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University of Chicago Press’s But Can I Start a Sentence With “But”?

A book, But Can I Start a Sentence with But?, on a wooden table

Style guides are great, but even when they cover tons of subjects and scenarios, there will be questions. The editorial staff at the University of Chicago answer such questions on The Chicago Manual of Style’s online Q&A. But Can I Start a Sentence with But?: Advice From the Chicago Style Q&A collects the best of these questions.


neon green cover of But Can I Start a Sentence with But

Title: But Can I Start a Sentence with “But”?: Advice From the Chicago Style Q&A
Authors: The University of Chicago Press Editorial Staff
ISBN: 0-266-37064-X

  • Entertainment value: high (if you’re an editor or otherwise logophilic reader)
  • Usefulness: medium
  • Recommended if you:
    • Love grammar and style
    • Learn by example
    • Enjoy a bit of snark


I picked up this book at an editing conference expecting more insights on and examples for using the Chicago Manual of Style (CMOS), which is the style guide I use most often. I did not expect to be laugh out loud while reading, but I did.

The thing about the Chicago Style Q&A is that it has a distinct tone. It’s very clear that real editors are behind the answers—editors who are intimately familiar with CMOS and whose responses are entirely human. That means that while there are answers that display a genuine desire to educate, there are also answers that show humour and snark, sometimes directed at the question asker (or someone they’ve mentioned) but at the editors themselves.

Although I occasionally found this snark a bit mean-spirited (how much can you fault people for seeking knowledge?), the conversational tone of the answers is also inviting. Instead of an academic guide directing readers from on high, we get something that feels more like a back and forth between colleagues.

Of course, a book like this isn’t meant to cover everything. So, it’s not as useful as actually reading CMOS itself. But there are many nuggets of wisdom alongside reassurances that many of our debates about English are matters of style rather than correctness. I probably won’t be pulling it out as a reference often, but its structure is straightforward and it has an index, so it seems quite useable if you happen to have a question similar to one included in the book.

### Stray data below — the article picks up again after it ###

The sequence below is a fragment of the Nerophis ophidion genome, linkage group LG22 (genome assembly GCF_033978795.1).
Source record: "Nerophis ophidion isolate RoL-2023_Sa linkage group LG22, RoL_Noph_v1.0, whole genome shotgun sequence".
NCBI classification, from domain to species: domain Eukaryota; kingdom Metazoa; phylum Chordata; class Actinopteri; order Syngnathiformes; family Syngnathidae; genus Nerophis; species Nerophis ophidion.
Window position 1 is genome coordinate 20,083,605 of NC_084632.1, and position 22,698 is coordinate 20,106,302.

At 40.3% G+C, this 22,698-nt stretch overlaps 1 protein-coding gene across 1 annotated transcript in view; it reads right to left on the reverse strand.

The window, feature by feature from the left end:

All in all, it’s an informative yet not-so-serious complement to the Chicago Manual of Style.

Lessons From But Can I Start a Sentence With “But”?


From the first chapter, But Can I Start a Sentence With “But”? draws a distinction between correctness and style, reminding readers that there’s a degree of subjectivity to what is considered correct: “‘Correctness’ is taken for granted as a goal—but correctness according to whom? What’s correct in a legal document might be a big mistake in a graphic novel or blog post.”

This is always important to keep in mind. Correctness is elusive. It’s often more beneficial to consider what style choices meet the reader’s needs rather than seeking one true correct option.

The Limits of CMOS

Part of the straightforward nature of this book is that it acknowledges that CMOS can’t address everything. Not every medium has a method for citation, for example. There are often multiple ways to address problems and plenty of oddball issues. But Can I Start a Sentence With “But”? gives some very helpful guidance here: “try not to panic.” When we’re faced with situations where a specific style guide rule doesn’t address our problem, we can extrapolate and exercise judgement to find our own solutions.

Editing Is Fun

Now, I’m predisposed to believe this, but I think But Can I Start a Sentence With “But”? makes it very clear that editing is fun. This profession isn’t just robotically following a strict set of guidelines. It’s exercising judgement and considering the myriad possibilities of language. It’s conferring with colleagues and laughing over language quirks. There’s a ton of room for fun, whether it’s in noting a humorous way a sentence can be misread or in being self-deprecating about the things we do wrong or inelegantly.

Is there a book you’d like me to review? Let me know in the comments.

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